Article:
[arin-ppml] Stepping forward, opening my mouth and removing all doubt about

William Herrin bill at herrin.us
Thu Aug 28 10:12:24 EDT 2008

On Thu, Aug 28, 2008 at 1:07 AM, Ted Mittelstaedt <tedm at ipinc.net> wrote:
>> Is it your position that more than 10% of those users would
>> be inconvenienced by having an RFC 1918 address behind a NAT
>> box instead?
> No, however the issue is that with those large ISP's almost
> certainly a percentage of their customers are running some app
> that is dependent on a public IP.

My guess puts it at 3% to 5% but let's use 10% for our calculations
just to be on the safe side. That's the maximum number of folks choose
to use applications which either fail or function suboptimally when
behind a typical NAT firewall.

>  The large ISPs do not want
> to have to deal with the thousands of irate phone calls that
> would result out of their million+ customer base if they
> just arbitrairly switched people over to private IP numbers.
> Now, this does not mean that they couldn't do a gradual
> switchover, I agree.  But I don't agree that it is for
> us to force them to do it.

A liberalized transfer policy doesn't force anyone to do anything.
What it does do is enable an ISP to reap a benefit from making the
effort to use RFC 1918 addresses.

> BUT - the fact of the matter is that stateful inspection
> of packets through a firewall shouldn't require this icky
> disgusting rewriting of source IP addresses.  NAT is a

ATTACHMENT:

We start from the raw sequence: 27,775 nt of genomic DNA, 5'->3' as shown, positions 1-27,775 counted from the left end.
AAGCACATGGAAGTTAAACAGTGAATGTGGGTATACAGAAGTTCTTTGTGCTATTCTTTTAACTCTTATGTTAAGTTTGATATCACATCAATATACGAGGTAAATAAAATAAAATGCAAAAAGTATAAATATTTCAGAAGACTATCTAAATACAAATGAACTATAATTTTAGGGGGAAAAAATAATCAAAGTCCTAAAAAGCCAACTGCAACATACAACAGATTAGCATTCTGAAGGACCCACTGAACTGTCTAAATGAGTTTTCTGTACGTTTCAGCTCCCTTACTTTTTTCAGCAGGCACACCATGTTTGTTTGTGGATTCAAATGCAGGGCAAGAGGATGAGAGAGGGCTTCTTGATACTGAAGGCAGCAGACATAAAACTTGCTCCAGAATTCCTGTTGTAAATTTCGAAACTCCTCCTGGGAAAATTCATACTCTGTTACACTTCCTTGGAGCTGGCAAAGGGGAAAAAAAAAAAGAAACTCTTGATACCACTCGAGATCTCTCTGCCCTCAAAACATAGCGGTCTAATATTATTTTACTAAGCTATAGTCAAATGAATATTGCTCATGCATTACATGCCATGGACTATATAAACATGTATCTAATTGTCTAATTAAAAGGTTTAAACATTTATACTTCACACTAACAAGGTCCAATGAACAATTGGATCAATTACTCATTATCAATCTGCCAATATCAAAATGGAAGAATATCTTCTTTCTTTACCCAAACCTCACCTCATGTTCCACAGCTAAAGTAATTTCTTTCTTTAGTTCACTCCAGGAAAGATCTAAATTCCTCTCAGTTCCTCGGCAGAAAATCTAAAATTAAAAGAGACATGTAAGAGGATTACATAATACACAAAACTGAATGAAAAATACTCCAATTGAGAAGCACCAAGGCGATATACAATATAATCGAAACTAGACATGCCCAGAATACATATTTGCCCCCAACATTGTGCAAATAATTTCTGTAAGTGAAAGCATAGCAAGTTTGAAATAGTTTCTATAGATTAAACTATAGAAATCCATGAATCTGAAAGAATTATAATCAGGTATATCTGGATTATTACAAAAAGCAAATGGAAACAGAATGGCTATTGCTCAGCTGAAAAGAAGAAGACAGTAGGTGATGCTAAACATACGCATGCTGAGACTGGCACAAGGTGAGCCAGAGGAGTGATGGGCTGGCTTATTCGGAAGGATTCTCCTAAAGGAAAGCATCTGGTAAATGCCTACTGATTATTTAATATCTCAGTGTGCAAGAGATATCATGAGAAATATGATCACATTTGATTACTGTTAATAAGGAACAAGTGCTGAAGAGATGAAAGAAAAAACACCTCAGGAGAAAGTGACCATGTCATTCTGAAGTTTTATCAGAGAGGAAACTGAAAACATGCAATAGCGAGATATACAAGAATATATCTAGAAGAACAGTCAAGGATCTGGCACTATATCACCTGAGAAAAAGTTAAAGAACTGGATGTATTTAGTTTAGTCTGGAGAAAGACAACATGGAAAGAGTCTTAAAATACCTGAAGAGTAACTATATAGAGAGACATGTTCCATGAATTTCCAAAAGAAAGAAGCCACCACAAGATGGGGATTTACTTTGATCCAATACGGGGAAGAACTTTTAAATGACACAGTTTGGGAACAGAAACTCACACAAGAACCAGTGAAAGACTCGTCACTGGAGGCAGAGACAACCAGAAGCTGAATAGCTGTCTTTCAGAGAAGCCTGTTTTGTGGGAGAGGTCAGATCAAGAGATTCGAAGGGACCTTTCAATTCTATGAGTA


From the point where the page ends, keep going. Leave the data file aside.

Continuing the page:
> transition technology and it has a lot more years left in
> it, but we cannot lose sight of the fact that it is a hack,
> despite our amazement that the elephant can actually dance.
> And you do not lay the foundations of a stable Internet
> on a hack.

Actually, that icky rewriting is a benefit from a network security
perspective. NAT has a tendency to fail closed while non-translating
firewalls have a tendency to fail open.

But that's beside the point. No one is extolling the merits of
ditching IPv6 in favor of a NAT-based Internet. What we are saying is
that it is essentially impossible to achieve sufficiently ubiquitous
IPv6 deployment in the next 3 years as to allow IPv6-only deployments
to customers. Ain't gonna happen. Get past it and realize that however
fast or slow IPv6 is deployed, we're going to need an interim solution
so that until the long term solution is ubiquitously usable the folks
who -can't- engineer their systems to use NAT still have a viable way
to get IPv4 addresses.

> Your asking my generation to committ a terribly immoral act
> by making the very fabric of the Internet dependent on a cheap
> hack.

Providing a working interim solution between depletion of the IPv4
free pool and whatever long term solution comes next is an -immoral-
act? That is an astonishing claim.

On Thu, Aug 28, 2008 at 8:50 AM, Iljitsch van Beijnum
<iljitsch at muada.com> wrote:
> Making IPv4 tradable means that our trajectory towards the wall will change
> in ways that we can't predict.

We went through this pretty extensively last year. Control of IPv4
addresses can be legitimately traded now using The Ruse and The
Container Sale. No one is proposing that we suddenly make IPv4
tradable; for all practical purposes it already is. One point of a
liberalized transfer policy is to give ARIN better control over the
trading process so that the community can avoid the more egregious
abuses (like heavy disaggregation).

Bill Herrin

William D. Herrin ................ herrin at dirtside.com bill at herrin.us
3005 Crane Dr. ...................... Web: <http://bill.herrin.us/>
Falls Church, VA 22042-3004

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